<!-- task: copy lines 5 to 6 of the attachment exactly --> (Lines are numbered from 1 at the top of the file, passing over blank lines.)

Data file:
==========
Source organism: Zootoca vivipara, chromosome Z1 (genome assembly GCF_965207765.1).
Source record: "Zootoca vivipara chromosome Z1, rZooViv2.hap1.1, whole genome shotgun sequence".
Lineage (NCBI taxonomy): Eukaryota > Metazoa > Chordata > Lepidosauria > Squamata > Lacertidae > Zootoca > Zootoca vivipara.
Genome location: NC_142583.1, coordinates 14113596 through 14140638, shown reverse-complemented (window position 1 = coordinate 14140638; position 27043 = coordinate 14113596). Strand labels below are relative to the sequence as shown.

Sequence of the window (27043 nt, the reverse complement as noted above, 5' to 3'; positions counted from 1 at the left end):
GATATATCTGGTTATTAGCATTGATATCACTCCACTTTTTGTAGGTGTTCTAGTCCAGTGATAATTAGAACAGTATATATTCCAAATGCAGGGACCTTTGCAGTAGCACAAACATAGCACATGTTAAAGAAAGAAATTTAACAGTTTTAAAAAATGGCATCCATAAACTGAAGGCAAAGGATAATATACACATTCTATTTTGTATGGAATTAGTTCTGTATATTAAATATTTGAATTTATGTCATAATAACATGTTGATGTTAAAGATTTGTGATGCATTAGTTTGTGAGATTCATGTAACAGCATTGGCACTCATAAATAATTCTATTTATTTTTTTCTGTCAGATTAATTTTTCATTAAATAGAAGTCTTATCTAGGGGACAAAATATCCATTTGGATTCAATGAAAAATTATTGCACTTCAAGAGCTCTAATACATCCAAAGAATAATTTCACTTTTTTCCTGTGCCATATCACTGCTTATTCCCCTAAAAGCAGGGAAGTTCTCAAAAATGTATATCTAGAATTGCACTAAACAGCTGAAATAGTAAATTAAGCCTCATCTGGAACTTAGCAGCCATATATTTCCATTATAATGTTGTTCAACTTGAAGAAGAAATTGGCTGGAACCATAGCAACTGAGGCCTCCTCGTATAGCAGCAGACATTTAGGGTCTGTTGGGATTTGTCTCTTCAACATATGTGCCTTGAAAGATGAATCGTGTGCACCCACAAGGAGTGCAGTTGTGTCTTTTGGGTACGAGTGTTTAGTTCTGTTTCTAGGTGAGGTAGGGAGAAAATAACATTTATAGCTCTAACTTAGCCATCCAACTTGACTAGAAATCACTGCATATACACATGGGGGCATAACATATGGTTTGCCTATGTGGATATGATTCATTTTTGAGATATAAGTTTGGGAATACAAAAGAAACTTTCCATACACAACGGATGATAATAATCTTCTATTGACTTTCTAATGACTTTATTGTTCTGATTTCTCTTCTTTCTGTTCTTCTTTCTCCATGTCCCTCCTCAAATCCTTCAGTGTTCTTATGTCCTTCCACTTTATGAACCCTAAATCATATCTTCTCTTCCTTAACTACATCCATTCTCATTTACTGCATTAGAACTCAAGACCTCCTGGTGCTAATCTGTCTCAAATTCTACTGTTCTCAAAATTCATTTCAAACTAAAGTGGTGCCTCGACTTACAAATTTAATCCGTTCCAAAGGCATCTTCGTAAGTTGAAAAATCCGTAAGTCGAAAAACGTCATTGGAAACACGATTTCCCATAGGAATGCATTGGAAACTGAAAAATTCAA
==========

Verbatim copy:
Sequence of the window (27043 nt, the reverse complement as noted above, 5' to 3'; positions counted from 1 at the left end):
GATATATCTGGTTATTAGCATTGATATCACTCCACTTTTTGTAGGTGTTCTAGTCCAGTGATAATTAGAACAGTATATATTCCAAATGCAGGGACCTTTGCAGTAGCACAAACATAGCACATGTTAAAGAAAGAAATTTAACAGTTTTAAAAAATGGCATCCATAAACTGAAGGCAAAGGATAATATACACATTCTATTTTGTATGGAATTAGTTCTGTATATTAAATATTTGAATTTATGTCATAATAACATGTTGATGTTAAAGATTTGTGATGCATTAGTTTGTGAGATTCATGTAACAGCATTGGCACTCATAAATAATTCTATTTATTTTTTTCTGTCAGATTAATTTTTCATTAAATAGAAGTCTTATCTAGGGGACAAAATATCCATTTGGATTCAATGAAAAATTATTGCACTTCAAGAGCTCTAATACATCCAAAGAATAATTTCACTTTTTTCCTGTGCCATATCACTGCTTATTCCCCTAAAAGCAGGGAAGTTCTCAAAAATGTATATCTAGAATTGCACTAAACAGCTGAAATAGTAAATTAAGCCTCATCTGGAACTTAGCAGCCATATATTTCCATTATAATGTTGTTCAACTTGAAGAAGAAATTGGCTGGAACCATAGCAACTGAGGCCTCCTCGTATAGCAGCAGACATTTAGGGTCTGTTGGGATTTGTCTCTTCAACATATGTGCCTTGAAAGATGAATCGTGTGCACCCACAAGGAGTGCAGTTGTGTCTTTTGGGTACGAGTGTTTAGTTCTGTTTCTAGGTGAGGTAGGGAGAAAATAACATTTATAGCTCTAACTTAGCCATCCAACTTGACTAGAAATCACTGCATATACACATGGGGGCATAACATATGGTTTGCCTATGTGGATATGATTCATTTTTGAGATATAAGTTTGGGAATACAAAAGAAACTTTCCATACACAACGGATGATAATAATCTTCTATTGACTTTCTAATGACTTTATTGTTCTGATTTCTCTTCTTTCTGTTCTTCTTTCTCCATGTCCCTCCTCAAATCCTTCAGTGTTCTTATGTCCTTCCACTTTATGAACCCTAAATCATATCTTCTCTTCCTTAACTACATCCATTCTCATTTACTGCATTAGAACTCAAGACCTCCTGGTGCTAATCTGTCTCAAATTCTACTGTTCTCAAAATTCATTTCAAACTAAAGTGGTGCCTCGACTTACAAATTTAATCCGTTCCAAAGGCATCTTCGTAAGTTGAAAAATCCGTAAGTCGAAAAACGTCATTGGAAACACGATTTCCCATAGGAATGCATTGGAAACTGAAAAATTCAA